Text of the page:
- Deputy Minister of Defence of the Russian Federation (Responsible for Organising Property Management, Quartering of Troops (Forces), Housing, and Medical Support for the Armed Forces) – Active State Advisor of the Russian Federation, 2nd Class Timur Ivanov (since 23 May 2016)
- Deputy Minister of Defence of the Russian Federation (Responsible for Organising International Military and Military-Technical Cooperation) – Colonel General Alexander Fomin (since 31 January 2017)
- Deputy Minister of Defence of the Russian Federation (Responsible for Organising Military-Technical Support for the Armed Forces) – Aleksey Krivoruchko (since 13 June 2018)
- Deputy Minister of Defence of the Russian Federation – Chief of the Main Directorate for Political-Military Affairs of the Russian Armed Forces – Colonel General Andrey Kartapolov (since 30 July 2018)
- Deputy Minister of Defence of the Russian Federation - Lieutenant General Yunus-Bek Yevkurov (since 8 July 2019)
Entities directly subordinated to the Minister of Defence in August 2012 included:
- MOD Press Service and Information Directorate
- MOD Physical Training Directorate
- MOD Financial Auditing Inspectorate
- MOD Main Military Medical Directorate
- MOD State Order Placement Department
- MOD Property Relations Department
- Expert Center of the MOD Staff
- MOD Administration Directorate
- MOD State Defence Order Facilitation Department
- MOD Department of the State Customer for Capital Construction
- MOD State Architectural-Construction Oversight Department
- MOD Sanatoria-resort Support Department
- MOD Housekeeping Directorate
- MOD State Review/Study Group
- MOD Educational Department
- MOD Legal Department
- MOD Organizational-inspection Department
- MOD Personnel Inspectorate
- MOD Military Inspectorate
- MOD State Technical Oversight Directorate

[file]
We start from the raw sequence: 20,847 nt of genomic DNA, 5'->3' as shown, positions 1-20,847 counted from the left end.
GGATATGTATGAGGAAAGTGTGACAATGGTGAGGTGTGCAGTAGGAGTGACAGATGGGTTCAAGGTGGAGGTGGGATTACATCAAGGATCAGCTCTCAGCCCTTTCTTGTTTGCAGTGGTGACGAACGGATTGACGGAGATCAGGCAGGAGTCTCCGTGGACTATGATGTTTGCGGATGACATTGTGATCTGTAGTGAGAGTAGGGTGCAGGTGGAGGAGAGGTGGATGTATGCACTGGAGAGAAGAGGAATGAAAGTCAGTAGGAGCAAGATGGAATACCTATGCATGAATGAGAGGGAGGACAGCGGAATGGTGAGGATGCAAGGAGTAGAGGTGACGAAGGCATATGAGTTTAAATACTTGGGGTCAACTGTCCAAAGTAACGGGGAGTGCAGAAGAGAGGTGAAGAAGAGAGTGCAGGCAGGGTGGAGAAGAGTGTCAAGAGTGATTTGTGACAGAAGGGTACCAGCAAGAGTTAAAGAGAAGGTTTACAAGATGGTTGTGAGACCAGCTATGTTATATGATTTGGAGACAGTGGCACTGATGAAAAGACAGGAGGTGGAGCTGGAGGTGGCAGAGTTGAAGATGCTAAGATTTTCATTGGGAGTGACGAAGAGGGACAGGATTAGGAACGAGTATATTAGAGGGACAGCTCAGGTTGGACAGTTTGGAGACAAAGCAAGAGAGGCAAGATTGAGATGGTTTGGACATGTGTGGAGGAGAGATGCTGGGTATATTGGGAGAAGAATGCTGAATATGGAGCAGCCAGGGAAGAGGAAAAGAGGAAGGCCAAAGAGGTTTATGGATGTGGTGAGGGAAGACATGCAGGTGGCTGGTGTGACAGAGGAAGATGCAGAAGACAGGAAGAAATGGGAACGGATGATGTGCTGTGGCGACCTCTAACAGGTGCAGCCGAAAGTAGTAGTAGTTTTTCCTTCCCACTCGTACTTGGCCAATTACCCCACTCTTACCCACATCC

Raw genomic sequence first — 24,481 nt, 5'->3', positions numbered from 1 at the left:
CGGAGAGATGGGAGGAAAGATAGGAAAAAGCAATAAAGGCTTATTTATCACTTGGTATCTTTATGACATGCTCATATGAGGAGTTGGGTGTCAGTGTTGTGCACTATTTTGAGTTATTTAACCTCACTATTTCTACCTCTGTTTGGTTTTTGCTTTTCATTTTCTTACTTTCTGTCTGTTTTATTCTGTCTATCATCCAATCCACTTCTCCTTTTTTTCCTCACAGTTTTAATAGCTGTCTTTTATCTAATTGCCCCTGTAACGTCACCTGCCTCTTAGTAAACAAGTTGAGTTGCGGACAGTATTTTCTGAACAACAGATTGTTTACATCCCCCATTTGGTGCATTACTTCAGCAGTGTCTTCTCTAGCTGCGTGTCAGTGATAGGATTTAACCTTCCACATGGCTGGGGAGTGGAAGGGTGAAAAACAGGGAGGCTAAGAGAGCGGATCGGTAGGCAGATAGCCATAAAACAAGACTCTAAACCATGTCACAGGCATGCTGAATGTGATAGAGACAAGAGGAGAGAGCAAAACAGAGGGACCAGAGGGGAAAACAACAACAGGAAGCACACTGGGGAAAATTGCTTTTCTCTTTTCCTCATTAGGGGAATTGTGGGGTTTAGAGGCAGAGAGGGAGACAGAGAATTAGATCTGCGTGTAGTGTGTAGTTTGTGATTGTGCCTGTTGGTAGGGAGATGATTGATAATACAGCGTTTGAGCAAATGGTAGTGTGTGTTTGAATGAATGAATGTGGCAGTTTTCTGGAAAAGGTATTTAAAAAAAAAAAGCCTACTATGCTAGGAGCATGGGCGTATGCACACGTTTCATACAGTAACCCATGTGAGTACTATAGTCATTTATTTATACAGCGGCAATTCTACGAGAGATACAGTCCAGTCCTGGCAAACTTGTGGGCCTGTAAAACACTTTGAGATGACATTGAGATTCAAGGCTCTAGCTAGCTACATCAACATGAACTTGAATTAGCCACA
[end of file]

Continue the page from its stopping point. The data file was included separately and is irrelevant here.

- MOD Aviation Flight Safety Service
- MOD Nuclear and Radiation Safety Oversight Directorate
- MOD Autotransport Directorate
- MOD Staff Protocol Department
- MOD Armed Force Weapons Turnover Oversight Service
- MOD Main Military Police Directorate
Outline structure 2004Edit
An outline structure of the Ministry of Defence includes the groupings below, but this structure was in transition when it was recorded in 2004, with several deputy minister posts being abolished:
List of Ministers of DefenceEdit
- RF MOS website www.mil.ru accessed 9 August 2012.
- Федеральный закон от 31 мая 1996 г. № 61-ФЗ «Об обороне» Archived 2018-08-19 at the Wayback Machine See Article 13, §§ 1, 2.
- Library of Congress Country Studies Russia, Command Structure Archived 2017-09-21 at the Wayback Machine
- Peter Finn, Russian Leader Expands Powers of a Possible Successor Archived 2017-10-18 at the Wayback Machine, Washington Post, 16 February 2007.
- Harriet F. Scott and William Scott, Russian Military Directory 2002, p. 341, citing DS2002-0802.
- William Eldridge Odom, 'The Collapse of the Soviet Military,' Yale University Press, 1998, ISBN 0-300-08271-1, p. 27.
- RF MOD website www.mil.ru accessed 18 August 2019.
- H.F. Scott & William F. Scott, Russian Military Directory 2004, pp. 61–82, 97–116.
- State Secretary, Deputy Minister of Defence Archived 2008-04-11 at the Wayback Machine, Russian Ministry of Defence, accessed May 2008.
|Wikimedia Commons has media related to Ministry of Defence of Russia.|
- Official website (in Russian and English)